Social Good Summit Kabul Goes ViralSep 28, 2014
UNDP Afghanistan, in partnership with the Afghanistan Centre at Kabul University, brought together on 21 September 2014 over a hundred students, civil society activists, computer programme developers and entrepreneurs for the 2014 Social Good Summit Kabul to join a global crowd on how new media and technology can contribute to the future of our planet.
This was part of a bigger initiative in which UNDP led at the global level a conversation on 21 and 22 September through social good summits in New York and across the world on the role technology and innovations have to play in achieving equality for all by 2030. These efforts took place just before the high-level events at the UN General Assembly in New York, making sure voices from around the globe reach world leaders.
Upon opening the summit in Kabul, the UNDP Country Director for Afghanistan, Ms. Marta Ruedas, called the event a “unique opportunity” to connect people. She encouraged young Afghans to take a prominent part in this global conversation. "Let the people around the world know how Afghan youth are engaged in crafting innovative solutions to respond to people’s basic needs such as literacy, health counselling and price information for crops, and thus attract global attention
This summit featured a project that raised funds for Badakhshan landslide victims by using the social media, and initiatives that have made literacy lessons, health counselling and money transactions possible through mobile phones. In addition, a panel composed of Afghan civil society activists and technology experts discussed how social media and digital technology can mobilize people to raise their voices, change people’s behaviour towards their living environment, reinvent the way we learn, and enable farmers to receive real-time market information to increase their income. Engagement during the panel discussion was very dynamic. Participants asked questions, expressed views as well as shared live updates with their networks on social media.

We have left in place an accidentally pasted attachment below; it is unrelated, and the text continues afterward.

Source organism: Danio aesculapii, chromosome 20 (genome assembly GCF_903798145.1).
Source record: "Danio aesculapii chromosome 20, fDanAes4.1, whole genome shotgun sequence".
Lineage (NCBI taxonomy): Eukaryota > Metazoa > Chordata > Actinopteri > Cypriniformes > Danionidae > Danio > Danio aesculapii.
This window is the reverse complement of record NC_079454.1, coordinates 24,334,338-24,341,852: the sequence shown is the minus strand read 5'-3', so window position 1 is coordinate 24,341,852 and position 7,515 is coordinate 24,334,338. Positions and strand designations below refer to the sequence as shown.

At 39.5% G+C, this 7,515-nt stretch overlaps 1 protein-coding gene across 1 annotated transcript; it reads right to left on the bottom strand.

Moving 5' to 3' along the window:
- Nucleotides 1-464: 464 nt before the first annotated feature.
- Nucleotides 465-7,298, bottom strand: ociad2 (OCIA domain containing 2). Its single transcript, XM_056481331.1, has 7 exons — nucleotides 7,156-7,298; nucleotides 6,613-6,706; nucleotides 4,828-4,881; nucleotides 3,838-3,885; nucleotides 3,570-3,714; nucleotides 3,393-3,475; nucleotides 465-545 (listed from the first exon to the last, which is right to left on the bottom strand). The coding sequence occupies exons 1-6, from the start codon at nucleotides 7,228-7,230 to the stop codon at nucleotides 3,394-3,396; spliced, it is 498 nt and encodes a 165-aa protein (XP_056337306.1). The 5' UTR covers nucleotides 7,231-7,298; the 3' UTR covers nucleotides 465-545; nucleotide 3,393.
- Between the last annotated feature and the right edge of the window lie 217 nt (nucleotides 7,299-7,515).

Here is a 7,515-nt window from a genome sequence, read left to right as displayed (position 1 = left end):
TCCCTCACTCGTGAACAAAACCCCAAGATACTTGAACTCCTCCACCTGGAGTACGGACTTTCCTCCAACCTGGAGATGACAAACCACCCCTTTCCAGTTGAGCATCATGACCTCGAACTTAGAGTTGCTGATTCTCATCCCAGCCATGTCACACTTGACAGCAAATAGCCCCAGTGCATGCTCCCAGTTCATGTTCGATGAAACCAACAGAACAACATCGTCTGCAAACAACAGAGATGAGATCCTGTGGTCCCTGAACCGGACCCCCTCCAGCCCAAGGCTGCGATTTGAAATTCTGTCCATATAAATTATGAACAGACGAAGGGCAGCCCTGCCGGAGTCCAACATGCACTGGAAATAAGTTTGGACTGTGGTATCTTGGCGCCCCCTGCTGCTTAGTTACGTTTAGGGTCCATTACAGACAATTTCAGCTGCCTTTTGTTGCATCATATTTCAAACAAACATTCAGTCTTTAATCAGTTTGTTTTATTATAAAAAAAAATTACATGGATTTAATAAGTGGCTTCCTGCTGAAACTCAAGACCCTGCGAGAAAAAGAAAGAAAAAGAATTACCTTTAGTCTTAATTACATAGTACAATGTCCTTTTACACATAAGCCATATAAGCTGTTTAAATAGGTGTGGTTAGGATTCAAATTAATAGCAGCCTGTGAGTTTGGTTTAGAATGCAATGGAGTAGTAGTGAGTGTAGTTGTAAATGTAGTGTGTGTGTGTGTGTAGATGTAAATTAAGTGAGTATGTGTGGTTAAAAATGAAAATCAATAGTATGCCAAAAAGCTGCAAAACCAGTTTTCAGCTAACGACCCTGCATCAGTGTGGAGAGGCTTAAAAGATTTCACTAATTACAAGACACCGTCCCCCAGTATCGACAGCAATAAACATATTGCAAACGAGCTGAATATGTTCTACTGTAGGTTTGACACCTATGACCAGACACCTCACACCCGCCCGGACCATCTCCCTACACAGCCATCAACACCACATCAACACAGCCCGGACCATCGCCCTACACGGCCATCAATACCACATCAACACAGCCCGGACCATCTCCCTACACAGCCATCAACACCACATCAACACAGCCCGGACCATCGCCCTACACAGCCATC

Forming a platform to connect with the Social Good Summit in New York City and social good meetups in 170 countries in 45 languages, as well as with the broader Afghan community on social media, the Kabul summit attendees— one third of whom were female— tweeted their views, photos and updates from the event using #2030Now and #SGSKabul.
Tweets on Social Good Summit Kabul were enthusiastically favourited and retweeted locally by Afghans and globally by UNDP colleagues and plus_SocialGood twitter. The plus_SocialGood website has run two stories on the Kabul summit one of which mentioned Afghanistan as one of the top three contributors, alongside India and Belorussia, to the Social Good Summit globally. A segment of the story reads, “The Social Good Summit in Kabul hosted by UNDP Afghanistan in partnership with the Afghanistan Centre at Kabul University set the stage for an electrifying conversation about the power of social media to connect people.” The Afghanistan social good hashtag, #SGSKabul, has gone viral, which even ended up being retweeted by the UNDP Administrator Helen Clark twitter to around 7,000 of her followers.
This record engagement of Afghans at a global level signifies their craving for change in their lives and the degree they identify with new media and technology in a country tainted with conflict, corruption and illiteracy.